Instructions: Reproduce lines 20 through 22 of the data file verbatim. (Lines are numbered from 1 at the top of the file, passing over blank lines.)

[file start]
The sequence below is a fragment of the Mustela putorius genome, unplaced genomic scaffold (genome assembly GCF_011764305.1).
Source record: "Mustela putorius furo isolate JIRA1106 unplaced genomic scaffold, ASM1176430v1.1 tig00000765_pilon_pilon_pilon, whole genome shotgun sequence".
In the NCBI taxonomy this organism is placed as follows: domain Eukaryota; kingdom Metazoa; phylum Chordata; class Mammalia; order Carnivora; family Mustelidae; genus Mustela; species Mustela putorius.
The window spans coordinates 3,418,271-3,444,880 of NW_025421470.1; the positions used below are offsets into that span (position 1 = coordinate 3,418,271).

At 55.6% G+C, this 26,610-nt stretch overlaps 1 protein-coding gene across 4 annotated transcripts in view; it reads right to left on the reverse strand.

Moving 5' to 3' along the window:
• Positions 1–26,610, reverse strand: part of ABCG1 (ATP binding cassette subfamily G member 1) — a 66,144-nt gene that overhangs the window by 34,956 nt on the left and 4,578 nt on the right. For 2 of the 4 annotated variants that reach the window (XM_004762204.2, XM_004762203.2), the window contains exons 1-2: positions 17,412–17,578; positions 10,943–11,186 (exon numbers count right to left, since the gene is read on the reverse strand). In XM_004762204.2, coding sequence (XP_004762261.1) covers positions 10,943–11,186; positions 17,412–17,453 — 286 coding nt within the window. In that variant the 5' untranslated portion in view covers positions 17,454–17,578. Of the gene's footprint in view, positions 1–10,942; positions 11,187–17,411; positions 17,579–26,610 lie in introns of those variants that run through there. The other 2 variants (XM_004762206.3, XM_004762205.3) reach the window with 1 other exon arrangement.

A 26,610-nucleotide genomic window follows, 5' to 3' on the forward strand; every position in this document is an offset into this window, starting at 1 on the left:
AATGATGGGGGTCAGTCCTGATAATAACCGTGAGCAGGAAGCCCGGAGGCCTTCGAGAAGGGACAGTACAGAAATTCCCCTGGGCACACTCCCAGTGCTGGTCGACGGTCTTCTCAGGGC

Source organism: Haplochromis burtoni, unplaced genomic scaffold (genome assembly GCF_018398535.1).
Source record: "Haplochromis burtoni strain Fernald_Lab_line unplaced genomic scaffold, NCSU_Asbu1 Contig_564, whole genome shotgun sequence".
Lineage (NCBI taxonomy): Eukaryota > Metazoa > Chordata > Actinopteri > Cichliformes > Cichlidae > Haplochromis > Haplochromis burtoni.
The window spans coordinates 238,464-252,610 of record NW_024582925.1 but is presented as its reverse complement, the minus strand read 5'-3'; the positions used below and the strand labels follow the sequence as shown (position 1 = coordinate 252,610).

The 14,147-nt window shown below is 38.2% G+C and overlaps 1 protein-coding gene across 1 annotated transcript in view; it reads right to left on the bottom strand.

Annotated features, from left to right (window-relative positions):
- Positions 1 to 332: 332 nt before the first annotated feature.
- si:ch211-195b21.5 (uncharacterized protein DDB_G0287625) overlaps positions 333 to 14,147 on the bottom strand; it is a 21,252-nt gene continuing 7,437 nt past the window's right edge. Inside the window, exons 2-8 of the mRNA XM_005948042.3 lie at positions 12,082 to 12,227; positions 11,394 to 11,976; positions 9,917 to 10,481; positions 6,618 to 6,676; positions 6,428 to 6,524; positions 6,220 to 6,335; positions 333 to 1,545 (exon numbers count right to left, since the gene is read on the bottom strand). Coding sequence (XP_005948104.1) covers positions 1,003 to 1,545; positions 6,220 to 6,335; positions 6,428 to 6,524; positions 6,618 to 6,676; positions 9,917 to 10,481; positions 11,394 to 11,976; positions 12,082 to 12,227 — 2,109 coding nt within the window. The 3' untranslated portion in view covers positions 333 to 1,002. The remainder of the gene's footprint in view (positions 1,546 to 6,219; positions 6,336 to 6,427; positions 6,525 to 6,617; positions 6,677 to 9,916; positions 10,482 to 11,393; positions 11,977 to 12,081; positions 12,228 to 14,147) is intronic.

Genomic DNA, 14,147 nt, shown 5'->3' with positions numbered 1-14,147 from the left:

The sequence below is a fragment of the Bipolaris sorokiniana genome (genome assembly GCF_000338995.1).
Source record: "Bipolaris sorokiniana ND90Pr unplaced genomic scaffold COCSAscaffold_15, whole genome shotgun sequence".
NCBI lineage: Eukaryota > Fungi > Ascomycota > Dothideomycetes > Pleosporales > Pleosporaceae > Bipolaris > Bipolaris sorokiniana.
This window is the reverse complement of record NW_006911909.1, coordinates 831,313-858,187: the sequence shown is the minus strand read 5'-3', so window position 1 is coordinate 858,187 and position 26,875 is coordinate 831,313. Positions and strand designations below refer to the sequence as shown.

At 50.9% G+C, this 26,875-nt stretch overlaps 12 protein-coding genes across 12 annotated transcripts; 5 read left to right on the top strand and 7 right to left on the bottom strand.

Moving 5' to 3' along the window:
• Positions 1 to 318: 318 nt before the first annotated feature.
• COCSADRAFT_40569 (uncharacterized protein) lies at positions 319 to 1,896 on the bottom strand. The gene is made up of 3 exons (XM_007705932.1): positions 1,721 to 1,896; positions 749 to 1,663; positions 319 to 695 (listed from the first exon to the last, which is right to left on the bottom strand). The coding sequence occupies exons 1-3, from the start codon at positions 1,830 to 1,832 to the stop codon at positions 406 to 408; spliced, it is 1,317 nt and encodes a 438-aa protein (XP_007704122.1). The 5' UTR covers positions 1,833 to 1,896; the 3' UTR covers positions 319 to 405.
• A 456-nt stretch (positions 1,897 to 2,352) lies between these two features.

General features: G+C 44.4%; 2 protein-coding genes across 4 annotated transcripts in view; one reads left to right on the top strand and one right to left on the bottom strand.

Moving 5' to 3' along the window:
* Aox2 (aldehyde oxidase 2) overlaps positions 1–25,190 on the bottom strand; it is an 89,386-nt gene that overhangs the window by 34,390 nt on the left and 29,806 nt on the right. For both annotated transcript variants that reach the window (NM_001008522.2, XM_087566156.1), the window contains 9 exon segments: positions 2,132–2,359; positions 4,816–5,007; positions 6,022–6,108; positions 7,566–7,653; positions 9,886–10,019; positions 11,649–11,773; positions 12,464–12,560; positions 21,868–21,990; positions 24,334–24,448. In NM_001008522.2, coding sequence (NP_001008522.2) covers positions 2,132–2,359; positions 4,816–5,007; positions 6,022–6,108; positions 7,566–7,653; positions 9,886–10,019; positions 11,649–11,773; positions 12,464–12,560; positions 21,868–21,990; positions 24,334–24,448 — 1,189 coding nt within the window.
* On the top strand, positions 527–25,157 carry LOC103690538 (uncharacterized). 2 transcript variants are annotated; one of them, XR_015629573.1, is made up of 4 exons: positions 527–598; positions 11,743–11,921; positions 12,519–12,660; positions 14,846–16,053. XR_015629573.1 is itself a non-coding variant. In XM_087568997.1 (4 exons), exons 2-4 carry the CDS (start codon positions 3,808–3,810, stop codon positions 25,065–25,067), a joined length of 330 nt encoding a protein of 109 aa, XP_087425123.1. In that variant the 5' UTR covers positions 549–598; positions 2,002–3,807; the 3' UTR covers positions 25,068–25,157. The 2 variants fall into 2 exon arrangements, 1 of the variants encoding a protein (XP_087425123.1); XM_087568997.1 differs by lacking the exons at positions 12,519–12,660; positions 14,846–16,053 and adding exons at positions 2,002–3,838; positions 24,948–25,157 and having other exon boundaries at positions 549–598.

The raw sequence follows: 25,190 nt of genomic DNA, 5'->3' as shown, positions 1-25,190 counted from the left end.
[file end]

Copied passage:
Source record: "Bipolaris sorokiniana ND90Pr unplaced genomic scaffold COCSAscaffold_15, whole genome shotgun sequence".
NCBI lineage: Eukaryota > Fungi > Ascomycota > Dothideomycetes > Pleosporales > Pleosporaceae > Bipolaris > Bipolaris sorokiniana.
This window is the reverse complement of record NW_006911909.1, coordinates 831,313-858,187: the sequence shown is the minus strand read 5'-3', so window position 1 is coordinate 858,187 and position 26,875 is coordinate 831,313. Positions and strand designations below refer to the sequence as shown.